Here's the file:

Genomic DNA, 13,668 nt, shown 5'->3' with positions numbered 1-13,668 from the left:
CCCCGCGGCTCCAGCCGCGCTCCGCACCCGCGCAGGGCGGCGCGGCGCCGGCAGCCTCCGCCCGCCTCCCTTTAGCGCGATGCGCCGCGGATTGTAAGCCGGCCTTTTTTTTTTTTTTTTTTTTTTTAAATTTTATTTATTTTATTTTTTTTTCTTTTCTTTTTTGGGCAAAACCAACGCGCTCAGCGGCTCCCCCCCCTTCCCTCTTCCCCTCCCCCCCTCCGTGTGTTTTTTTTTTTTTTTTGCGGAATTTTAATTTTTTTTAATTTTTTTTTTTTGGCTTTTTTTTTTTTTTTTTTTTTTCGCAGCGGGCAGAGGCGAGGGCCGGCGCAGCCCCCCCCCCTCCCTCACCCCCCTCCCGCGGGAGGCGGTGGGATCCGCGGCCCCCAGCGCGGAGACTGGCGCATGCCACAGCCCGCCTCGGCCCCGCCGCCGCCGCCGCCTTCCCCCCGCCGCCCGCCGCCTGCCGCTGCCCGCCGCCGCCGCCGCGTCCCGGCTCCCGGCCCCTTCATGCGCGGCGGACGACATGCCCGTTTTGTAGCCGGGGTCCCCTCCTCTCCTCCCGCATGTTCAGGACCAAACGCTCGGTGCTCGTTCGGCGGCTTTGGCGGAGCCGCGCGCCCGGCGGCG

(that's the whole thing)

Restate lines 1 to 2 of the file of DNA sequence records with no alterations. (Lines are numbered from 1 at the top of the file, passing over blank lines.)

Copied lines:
Genomic DNA, 13,668 nt, shown 5'->3' with positions numbered 1-13,668 from the left:
CCCCGCGGCTCCAGCCGCGCTCCGCACCCGCGCAGGGCGGCGCGGCGCCGGCAGCCTCCGCCCGCCTCCCTTTAGCGCGATGCGCCGCGGATTGTAAGCCGGCCTTTTTTTTTTTTTTTTTTTTTTTAAATTTTATTTATTTTATTTTTTTTTCTTTTCTTTTTTGGGCAAAACCAACGCGCTCAGCGGCTCCCCCCCCTTCCCTCTTCCCCTCCCCCCCTCCGTGTGTTTTTTTTTTTTTTTTGCGGAATTTTAATTTTTTTTAATTTTTTTTTTTTGGCTTTTTTTTTTTTTTTTTTTTTTCGCAGCGGGCAGAGGCGAGGGCCGGCGCAGCCCCCCCCCCTCCCTCACCCCCCTCCCGCGGGAGGCGGTGGGATCCGCGGCCCCCAGCGCGGAGACTGGCGCATGCCACAGCCCGCCTCGGCCCCGCCGCCGCCGCCGCCTTCCCCCCGCCGCCCGCCGCCTGCCGCTGCCCGCCGCCGCCGCCGCGTCCCGGCTCCCGGCCCCTTCATGCGCGGCGGACGACATGCCCGTTTTGTAGCCGGGGTCCCCTCCTCTCCTCCCGCATGTTCAGGACCAAACGCTCGGTGCTCGTTCGGCGGCTTTGGCGGAGCCGCGCGCCCGGCGGCG